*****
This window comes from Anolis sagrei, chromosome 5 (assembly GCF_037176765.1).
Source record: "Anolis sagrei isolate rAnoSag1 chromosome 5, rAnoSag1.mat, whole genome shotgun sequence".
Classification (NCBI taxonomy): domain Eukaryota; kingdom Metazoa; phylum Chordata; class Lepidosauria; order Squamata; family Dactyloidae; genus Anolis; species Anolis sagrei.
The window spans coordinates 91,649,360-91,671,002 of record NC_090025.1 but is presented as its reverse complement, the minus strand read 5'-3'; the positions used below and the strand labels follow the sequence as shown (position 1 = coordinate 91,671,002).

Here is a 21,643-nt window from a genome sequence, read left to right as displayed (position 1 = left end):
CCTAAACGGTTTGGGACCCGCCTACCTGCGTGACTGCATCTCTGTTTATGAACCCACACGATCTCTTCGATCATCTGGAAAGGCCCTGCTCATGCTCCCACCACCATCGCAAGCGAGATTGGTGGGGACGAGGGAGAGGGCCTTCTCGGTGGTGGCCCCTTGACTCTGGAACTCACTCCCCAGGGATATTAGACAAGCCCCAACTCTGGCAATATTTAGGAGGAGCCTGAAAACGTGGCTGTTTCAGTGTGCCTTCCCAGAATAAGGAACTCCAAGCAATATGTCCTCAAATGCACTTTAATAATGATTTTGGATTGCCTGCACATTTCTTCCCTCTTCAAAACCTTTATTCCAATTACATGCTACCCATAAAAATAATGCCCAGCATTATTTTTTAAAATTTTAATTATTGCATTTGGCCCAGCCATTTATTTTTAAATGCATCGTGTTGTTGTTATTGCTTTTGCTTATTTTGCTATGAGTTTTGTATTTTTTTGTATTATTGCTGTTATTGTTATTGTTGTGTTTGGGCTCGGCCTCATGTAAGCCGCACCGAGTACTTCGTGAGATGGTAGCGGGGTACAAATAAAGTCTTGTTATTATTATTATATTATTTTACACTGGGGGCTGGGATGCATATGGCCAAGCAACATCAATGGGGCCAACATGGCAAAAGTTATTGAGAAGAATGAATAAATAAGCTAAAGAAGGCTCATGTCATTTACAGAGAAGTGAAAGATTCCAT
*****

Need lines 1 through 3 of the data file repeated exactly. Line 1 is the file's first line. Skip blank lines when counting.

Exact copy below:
This window comes from Anolis sagrei, chromosome 5 (assembly GCF_037176765.1).
Source record: "Anolis sagrei isolate rAnoSag1 chromosome 5, rAnoSag1.mat, whole genome shotgun sequence".
Classification (NCBI taxonomy): domain Eukaryota; kingdom Metazoa; phylum Chordata; class Lepidosauria; order Squamata; family Dactyloidae; genus Anolis; species Anolis sagrei.